The first time I heard the term ‘non-binary’ was in 2016, when I was stepping down as one of the hosts of a local LGBTQ+ radio program called Pink Terrorists. A new generation was going to continue the show and as part of handing over control, some of the old guard met with the newbies for a drink, two of whom were non-binary.
I vividly remember not understanding what it all meant. What confused me most was the term itself. Especially the ‘binary’ part felt so, for lack of a better word, scientific. It made me think of ones and zeros; not of living, breathing human beings. I didn’t comprehend why anyone wanted to identify with a label like that. And I suspect I was also a bit intimidated by these kids, who clearly knew who they were, and who were very expressive about it.
Looking back, that initial reaction makes me feel uncomfortable to say the least, and to be perfectly honest, pretty ignorant. Fast-forward to 2022 and I hope I have evolved since then. How someone identifies is clearly none of my fucking business. As a gay man I definitely know what a struggle it can be to understand who you are and what makes you tick. And I know how empowering it can be when you finally find out – especially when you are in a position to live your truth! So putting a little bit more thought into it, informing yourself, and putting yourself in someone else’s shoes, is not too much to ask, right?
Thankfully, these days, a lot of people from all over the world are at least (semi-)aware of the existence of different gender identities and gender expressions, because of what they have seen on television or what they have read online. They might even have some sort of understanding of what it means to be gender fluid. If not, sooner or later, they will be educated inadvertently by popular celebrities, like Queer Eyes’ Jonathan Van Ness, whose approach is super personal and full of humanity. Watch the third episode of their new Netflix show Getting Curious (‘Can We Say Bye-bye To The Binary?’) to see what I’m talking about.
I think it’s beautiful that mainstream platforms are not just showing queer people, but that they are presenting us in new, more realistic ways. No longer are our sexuality or gender identities turned into an issue or a problem for entertainments sake, or worse, as a warning to ‘normal’ people. These days we are portrayed as lead characters; as individuals with actual (complex) personalities. Our queerness is part of who we are, but it’s not our defining characteristic anymore. And, better yet, it turns out not all of us are white! Who knew?
The HBO Max series Sort Of (2021) is a great example of a show that incorporates all of this and more. In the first episode we are introduced to Sabi Mehboob (they/them): a guarded, non-binary millennial, living in Toronto, Canada. Sabi, the child of Pakistani immigrant parents, works as a bartender at an LGBTQ+ bookstore-slash-café, and as a parttime nanny for an interracial family of four. At the start of the show, Sabi is struggling with basically everything. Their place in life, their relationship with their mother, their gender identity, and their loyalty to two of their best friends: 7ven and Bessy.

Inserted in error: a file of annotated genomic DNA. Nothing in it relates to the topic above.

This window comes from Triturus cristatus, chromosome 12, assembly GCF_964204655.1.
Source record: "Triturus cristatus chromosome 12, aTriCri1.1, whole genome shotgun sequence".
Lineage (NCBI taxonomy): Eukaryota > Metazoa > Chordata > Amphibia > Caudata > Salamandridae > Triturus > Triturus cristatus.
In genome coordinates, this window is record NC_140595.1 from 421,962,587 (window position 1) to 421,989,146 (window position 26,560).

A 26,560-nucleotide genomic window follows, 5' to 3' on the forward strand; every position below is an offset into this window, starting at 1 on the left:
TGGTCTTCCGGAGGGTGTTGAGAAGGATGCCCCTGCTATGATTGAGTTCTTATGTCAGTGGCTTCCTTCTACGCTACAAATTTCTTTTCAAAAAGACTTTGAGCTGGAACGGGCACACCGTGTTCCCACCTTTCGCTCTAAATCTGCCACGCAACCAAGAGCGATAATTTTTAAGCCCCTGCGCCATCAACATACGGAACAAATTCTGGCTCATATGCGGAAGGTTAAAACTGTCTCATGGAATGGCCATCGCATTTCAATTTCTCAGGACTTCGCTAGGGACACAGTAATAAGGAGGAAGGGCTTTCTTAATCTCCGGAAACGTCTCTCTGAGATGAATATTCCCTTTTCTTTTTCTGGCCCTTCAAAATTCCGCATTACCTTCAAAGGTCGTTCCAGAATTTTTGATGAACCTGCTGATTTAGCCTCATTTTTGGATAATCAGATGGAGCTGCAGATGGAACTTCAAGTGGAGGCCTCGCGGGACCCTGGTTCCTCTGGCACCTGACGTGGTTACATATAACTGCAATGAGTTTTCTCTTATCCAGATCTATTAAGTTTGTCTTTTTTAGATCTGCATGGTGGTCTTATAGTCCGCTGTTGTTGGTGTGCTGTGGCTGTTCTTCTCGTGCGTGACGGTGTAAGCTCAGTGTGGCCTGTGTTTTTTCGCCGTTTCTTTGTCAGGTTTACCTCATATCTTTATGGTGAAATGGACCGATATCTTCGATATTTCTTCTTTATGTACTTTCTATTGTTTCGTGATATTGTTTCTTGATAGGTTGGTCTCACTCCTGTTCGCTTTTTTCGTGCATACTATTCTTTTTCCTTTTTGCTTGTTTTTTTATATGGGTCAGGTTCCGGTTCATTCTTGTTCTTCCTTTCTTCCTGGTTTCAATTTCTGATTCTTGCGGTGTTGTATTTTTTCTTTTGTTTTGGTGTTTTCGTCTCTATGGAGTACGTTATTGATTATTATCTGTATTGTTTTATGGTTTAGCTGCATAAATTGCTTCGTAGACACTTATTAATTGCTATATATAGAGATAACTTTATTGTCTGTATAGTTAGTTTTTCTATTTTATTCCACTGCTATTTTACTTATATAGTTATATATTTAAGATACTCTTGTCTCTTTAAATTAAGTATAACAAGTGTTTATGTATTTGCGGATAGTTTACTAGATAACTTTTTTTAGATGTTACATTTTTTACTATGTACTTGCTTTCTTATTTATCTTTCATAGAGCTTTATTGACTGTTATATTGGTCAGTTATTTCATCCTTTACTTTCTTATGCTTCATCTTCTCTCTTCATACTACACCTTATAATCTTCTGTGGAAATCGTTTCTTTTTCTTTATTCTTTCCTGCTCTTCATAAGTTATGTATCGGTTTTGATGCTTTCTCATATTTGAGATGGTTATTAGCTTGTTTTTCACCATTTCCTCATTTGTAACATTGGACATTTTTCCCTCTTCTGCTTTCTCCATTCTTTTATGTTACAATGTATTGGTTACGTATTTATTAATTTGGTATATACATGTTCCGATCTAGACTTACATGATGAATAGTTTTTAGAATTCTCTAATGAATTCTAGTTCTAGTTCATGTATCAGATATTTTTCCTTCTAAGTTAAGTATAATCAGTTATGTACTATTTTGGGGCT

Best friend number one, 7ven, is played by Amanda Cordner, whose pronouns in real life are she/her, he/him and they/them. Like Amanda, 7ven is pretty much beyond any gender label. They are queer as fuck, fearless, and they try to push Sabi out of their comfort zone by inviting them to move to Berlin together, to live their ‘best queer lives’. 7ven dishes out some tough love all throughout the show, which Sabi takes in slowly, but surely.
Best friend number two, Bessy (played by Grace Lynn Kung), is the first person who sees Sabi for who they really are. The two meet when Bessy (she/her) is looking for a nanny to take care of her two children: Violet and Henry. They connect instantly and during the interview Bessy dares to ask the dreaded question: “Hey, um, has anyone asked you your pronouns?” To which Sabi replies: “Yeah, no-one’s asked me that.” Bessy: “Well, I’m asking. What are your pronouns?” While looking timidly into Bessy’s eyes, Sabi answers truthfully (and almost to their own surprise): “They. Them.” It’s a tender, self-affirming moment. Beautifully acted and poignant.
Sabi decides to move to Berlin, but when Bessy has a bicycle accident the following day, and ends up in a coma, they choose to stay in Toronto to take care of the kids, much to 7ven’s disappointment. What follows is a road to self-discovery and acceptance. Not just for Sabi but for all their close friends and family, including Bessy’s kids and her ‘weirdo’ therapist husband Paul, and ‘Sabi’s mom’ Raffo. Granted, all of this might sound very dramatic, dark and heavy-handed, but guess what? It’s not!
Sort Of is really funny, honest, emotional and uplifting. It’s full of hilarious and awkward scenes, including one where 7ven publicly comes to terms with having herpes, and another involving Violet punching one of her classmates in the vaginal region – or was it pushing? It expertly pokes fun at wokeness, trolls privileged cis white dudes, and deals with growing up queer within two different cultures. It features fleshed out characters that ‘tell it like it is’, who deal with being human from their own unique perspective, without serving up clichés or being all dramatic about it.
Sort Of is a show, that in my opinion, is Sort Of Amazing and hasn’t gotten the (media) attention it deserves. I cannot recommend you enough to check it out. The first series consists of eight bingeable episodes (each 21 minutes in length), and there are so many great moments and characters that I haven’t even talked about, because of #nospoilers. Watch it now! Find out if Sabi is going to ‘supernova into self-realization’, why they took the noodles and left, and get ready for the second series that has just been announced!